The short article by Simon Doyle goes on to talk about the WIPO treaties and concludes with a quote from this blog under the title "Trick of Treaty?":

Let's hope that this Government has not made up its mind already on the WIPO treaties," Ottawa copyright lawyer Howard Knopf, a critic of the treaties, wrote on his blog last week. "Many would consider that to be a less than funny trick.

Three points:

  • It will be interesting to see precisely what Mme Oda means and whether she is officially speaking for the Government, especially given the famously tight reign that this PMO has put on Ministers' public statements. At least one of her predecessors was somewhat notorious for shooting from the lip on coypright matters without the backing of cabinet or her colleague at Industry. I have not heard anything that would indicate that this Government's Cabinet has yet decided to ratify the WIPO treaties.
  • As quoted, Mme Oda's statment is ambiguous. On the one hand she talks about ratifying "the international treaties", but then goes on to talk about " meeting our international obligations". Well, we already do and then some. As I've said many times, we have no obligation to ratify these treaties and we meet or exceed our present treaty commitments in copyright law. Is is possible that Mme Oda is being slightly imprecise with terms such as "ratify"?
  • This blogger has said that there is is nothing wrong per se with these treaties, so I'm not necessarily a critic of them. It all depends on how they are implemented. I am, however, criticial of how the USA has done so. I said a while ago:
The WIPO treaties are not necessarily bad per se. The difficulty is is clearly in finding a means, if possible, of implementing them that is good and not bad for Canada. Whether this can be done is not clear. Certainly, it can’t be done in Canada's interest the way CRIA and the American DMCA champions call for.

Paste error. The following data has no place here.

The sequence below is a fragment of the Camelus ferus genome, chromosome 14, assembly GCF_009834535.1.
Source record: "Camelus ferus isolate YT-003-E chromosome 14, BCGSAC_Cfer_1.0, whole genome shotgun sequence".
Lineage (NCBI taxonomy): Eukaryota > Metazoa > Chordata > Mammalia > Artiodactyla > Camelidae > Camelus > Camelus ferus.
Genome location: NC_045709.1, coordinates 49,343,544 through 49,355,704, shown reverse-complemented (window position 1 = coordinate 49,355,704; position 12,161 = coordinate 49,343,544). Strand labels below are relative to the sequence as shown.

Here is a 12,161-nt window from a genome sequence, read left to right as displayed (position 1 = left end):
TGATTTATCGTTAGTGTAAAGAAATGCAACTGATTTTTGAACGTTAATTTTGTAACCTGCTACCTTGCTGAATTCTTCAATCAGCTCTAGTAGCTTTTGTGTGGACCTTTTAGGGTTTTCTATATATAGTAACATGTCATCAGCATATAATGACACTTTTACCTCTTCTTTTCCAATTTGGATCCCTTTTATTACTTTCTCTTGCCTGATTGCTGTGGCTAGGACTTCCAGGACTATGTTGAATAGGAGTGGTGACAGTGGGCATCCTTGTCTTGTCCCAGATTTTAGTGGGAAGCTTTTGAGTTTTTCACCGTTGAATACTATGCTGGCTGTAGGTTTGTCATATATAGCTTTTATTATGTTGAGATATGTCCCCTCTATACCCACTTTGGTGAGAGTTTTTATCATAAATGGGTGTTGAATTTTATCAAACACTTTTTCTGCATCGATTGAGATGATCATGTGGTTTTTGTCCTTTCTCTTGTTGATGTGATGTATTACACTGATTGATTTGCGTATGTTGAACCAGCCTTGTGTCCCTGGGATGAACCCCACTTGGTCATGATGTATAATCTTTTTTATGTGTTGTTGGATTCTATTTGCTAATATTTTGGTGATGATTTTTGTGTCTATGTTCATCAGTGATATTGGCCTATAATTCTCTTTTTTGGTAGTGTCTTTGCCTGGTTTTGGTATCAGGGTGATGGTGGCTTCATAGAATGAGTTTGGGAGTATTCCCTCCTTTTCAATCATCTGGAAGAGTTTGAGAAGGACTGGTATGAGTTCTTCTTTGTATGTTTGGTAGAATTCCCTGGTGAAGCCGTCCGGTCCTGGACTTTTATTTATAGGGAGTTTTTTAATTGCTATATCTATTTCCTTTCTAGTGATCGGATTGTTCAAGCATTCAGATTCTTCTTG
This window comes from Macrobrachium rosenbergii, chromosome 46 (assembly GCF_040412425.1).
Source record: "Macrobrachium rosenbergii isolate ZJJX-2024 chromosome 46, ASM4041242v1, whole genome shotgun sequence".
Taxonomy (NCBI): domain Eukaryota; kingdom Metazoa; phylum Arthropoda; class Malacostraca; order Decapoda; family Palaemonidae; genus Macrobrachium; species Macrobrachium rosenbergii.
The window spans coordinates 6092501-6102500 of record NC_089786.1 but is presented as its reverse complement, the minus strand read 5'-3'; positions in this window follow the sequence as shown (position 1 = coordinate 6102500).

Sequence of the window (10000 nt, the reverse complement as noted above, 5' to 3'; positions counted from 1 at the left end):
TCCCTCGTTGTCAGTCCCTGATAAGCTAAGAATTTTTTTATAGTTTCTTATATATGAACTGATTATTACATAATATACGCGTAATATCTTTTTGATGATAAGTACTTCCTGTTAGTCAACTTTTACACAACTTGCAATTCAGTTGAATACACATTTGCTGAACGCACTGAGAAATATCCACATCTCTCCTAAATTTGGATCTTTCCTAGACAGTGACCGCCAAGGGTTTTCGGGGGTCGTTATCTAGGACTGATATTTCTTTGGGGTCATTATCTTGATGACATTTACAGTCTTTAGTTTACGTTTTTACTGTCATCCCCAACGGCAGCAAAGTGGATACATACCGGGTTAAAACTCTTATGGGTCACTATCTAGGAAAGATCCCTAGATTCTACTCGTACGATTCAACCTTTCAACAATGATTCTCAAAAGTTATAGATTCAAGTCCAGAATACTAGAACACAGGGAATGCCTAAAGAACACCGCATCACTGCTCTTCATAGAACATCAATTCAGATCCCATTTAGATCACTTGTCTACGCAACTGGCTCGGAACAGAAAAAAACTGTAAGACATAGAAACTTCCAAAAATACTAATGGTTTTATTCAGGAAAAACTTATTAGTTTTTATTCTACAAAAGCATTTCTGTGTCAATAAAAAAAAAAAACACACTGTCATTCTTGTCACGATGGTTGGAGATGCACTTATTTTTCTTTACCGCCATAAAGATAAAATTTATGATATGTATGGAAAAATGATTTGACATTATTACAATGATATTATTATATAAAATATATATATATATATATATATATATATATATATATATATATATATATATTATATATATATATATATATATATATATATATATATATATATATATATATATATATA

Michael has also parsed some other ambiguities here.

So, at the end of the day, it looks a bit, in the Canadian tradtion, like "WIPO Ratification if necessary, but not necessarily WIPO Ratification."


Friday, April 07, 2006

Supreme Court of Canada - Robertson v. Thomson

There has been a truly extraordinary and quite possibly unprecedented development in the Robertson v. Thomson case in the Supreme Court of Canada. This was the case about free lance writers and electronic databases. It is the Canadian counterpart to NYT v. Tasini.

The appeal was heard on December 6, 2005. The Court has just ordered that there will be a rehearing by means of review of the transcript and videotape. This was the last case on which Justice Major sat before his retirement and apparently he will not participate in the final judgment. I understand that the Court has indicated that, in light of the retirement of Justice Major, Justice Rothstein, who was appointed after the hearing, will participate in the rehearing.

While once can only speculate, this could mean that there is a serious split or splits going on behind the scenes. Normally, a retiring judge will finish up work on the cases he or she has heard and has six months to do so. If he cannot do so for any reason, the Court can issue a decision with less than the full 9 justices participating and would so note. It could then be an 8-0, 7-1, 5-3, 6-2 decision, etc. Perhaps things are so close in this instance that such a result is not possible and that the Court could be split 4-4 on key points.

I haven't checked whether we have many or any 4-4 decisions in our Supreme Court but they do happen in the USA occasionally. As I recall, this results in the affirmation of the decision below.

In any event, here’s the order:


A re-hearing is ordered.

On the consent of the parties, the Court will rehear the appeal by reviewing the transcript and viewing the videotape of the hearing held on December 6, 2005. Any questions arising during the re-hearing shall be addressed to counsel for the parties, in writing. Counsel shall be given the opportunity to answer and reply in writing in accordance with dates as directed by the Registrar.

Wednesday, April 05, 2006

Update on Access Copyright's Political Donation Policy

I can now belatedly update an earlier posting following up on Jack Granatstein's correspondence with Access Copyright.

Access is getting out of the political donation business. Good move, Maureen. Hopefully, other collectives and trade associations will follow suit and soon.

I've got lots of issues left with Access Copyright - but here's one where they've changed course and got it right both quickly and decisively.